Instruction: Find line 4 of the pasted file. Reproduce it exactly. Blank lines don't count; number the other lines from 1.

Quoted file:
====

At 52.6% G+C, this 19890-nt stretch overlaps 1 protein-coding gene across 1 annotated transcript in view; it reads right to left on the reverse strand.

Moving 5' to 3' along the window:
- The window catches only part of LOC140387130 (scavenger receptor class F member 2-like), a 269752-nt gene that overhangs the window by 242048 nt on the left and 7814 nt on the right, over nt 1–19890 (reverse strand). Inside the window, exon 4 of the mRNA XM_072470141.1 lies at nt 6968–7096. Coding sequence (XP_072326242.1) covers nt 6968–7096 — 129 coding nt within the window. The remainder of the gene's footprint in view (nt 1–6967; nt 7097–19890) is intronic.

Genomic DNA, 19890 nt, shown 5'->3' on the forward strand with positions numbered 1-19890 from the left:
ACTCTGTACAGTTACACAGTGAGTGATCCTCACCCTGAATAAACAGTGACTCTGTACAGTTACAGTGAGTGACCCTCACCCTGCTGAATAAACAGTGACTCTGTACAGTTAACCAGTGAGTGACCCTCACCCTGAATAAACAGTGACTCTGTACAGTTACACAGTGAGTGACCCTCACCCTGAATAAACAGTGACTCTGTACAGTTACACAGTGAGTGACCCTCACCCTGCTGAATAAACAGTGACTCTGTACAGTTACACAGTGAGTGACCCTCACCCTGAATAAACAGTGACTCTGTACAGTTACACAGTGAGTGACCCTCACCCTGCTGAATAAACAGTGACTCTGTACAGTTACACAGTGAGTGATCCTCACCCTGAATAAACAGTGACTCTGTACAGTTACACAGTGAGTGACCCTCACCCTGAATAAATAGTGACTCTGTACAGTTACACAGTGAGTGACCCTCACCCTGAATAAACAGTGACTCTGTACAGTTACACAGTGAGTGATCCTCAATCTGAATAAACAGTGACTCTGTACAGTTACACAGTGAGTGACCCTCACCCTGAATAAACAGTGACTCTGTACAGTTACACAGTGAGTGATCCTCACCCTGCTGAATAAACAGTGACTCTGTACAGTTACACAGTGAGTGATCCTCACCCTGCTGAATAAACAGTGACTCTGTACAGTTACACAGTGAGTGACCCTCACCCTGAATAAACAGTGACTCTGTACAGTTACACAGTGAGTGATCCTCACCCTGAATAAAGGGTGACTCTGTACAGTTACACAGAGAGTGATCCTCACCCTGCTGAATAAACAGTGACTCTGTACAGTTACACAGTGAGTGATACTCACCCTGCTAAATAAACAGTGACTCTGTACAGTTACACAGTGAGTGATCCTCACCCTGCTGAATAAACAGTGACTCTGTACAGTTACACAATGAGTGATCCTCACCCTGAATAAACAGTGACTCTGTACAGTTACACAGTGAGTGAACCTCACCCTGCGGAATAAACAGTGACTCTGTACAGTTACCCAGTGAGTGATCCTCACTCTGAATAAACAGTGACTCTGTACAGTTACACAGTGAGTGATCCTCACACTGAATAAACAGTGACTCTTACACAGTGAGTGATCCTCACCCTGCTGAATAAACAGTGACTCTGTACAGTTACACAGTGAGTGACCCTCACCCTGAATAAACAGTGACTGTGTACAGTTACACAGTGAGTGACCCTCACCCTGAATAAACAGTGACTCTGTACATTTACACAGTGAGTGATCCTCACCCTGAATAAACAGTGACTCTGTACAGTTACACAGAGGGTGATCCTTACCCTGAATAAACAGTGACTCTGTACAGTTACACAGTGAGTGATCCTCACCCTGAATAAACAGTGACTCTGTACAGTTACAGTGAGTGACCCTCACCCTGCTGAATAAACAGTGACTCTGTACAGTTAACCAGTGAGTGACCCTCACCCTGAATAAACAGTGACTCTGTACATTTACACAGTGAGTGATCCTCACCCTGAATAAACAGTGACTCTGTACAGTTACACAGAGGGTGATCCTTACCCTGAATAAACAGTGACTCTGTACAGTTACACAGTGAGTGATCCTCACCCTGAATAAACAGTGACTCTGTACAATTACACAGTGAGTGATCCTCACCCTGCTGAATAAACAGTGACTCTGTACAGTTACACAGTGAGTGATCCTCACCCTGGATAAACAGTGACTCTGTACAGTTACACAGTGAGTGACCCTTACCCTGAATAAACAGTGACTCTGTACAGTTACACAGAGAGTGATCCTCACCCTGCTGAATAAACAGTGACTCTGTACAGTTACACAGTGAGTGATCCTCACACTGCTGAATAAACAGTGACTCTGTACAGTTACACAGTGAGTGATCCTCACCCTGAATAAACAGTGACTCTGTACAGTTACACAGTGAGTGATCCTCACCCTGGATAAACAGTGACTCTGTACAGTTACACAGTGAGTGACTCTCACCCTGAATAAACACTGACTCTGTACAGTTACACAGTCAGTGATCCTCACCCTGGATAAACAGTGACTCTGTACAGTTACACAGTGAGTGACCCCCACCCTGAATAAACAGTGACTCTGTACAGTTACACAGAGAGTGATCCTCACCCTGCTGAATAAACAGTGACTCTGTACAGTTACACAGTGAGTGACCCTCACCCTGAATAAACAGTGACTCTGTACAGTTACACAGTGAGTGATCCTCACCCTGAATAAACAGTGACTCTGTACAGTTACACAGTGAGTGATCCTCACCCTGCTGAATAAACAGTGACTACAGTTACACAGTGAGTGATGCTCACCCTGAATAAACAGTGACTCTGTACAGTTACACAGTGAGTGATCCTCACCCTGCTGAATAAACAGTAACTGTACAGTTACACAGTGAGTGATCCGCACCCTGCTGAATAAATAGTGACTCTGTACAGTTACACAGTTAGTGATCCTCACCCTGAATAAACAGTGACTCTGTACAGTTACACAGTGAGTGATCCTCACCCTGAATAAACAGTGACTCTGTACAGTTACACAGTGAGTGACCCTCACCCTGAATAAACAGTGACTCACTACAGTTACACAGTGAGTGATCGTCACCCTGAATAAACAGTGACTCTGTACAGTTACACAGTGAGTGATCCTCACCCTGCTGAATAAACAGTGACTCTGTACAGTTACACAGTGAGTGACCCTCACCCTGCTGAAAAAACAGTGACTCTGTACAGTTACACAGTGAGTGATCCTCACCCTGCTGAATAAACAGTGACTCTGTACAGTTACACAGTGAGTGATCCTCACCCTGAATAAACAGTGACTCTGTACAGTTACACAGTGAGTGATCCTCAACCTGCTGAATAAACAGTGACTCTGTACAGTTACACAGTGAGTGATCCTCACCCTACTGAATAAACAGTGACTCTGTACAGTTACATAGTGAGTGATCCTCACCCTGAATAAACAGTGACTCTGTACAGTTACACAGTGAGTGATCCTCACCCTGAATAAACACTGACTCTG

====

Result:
Genomic DNA, 19890 nt, shown 5'->3' on the forward strand with positions numbered 1-19890 from the left: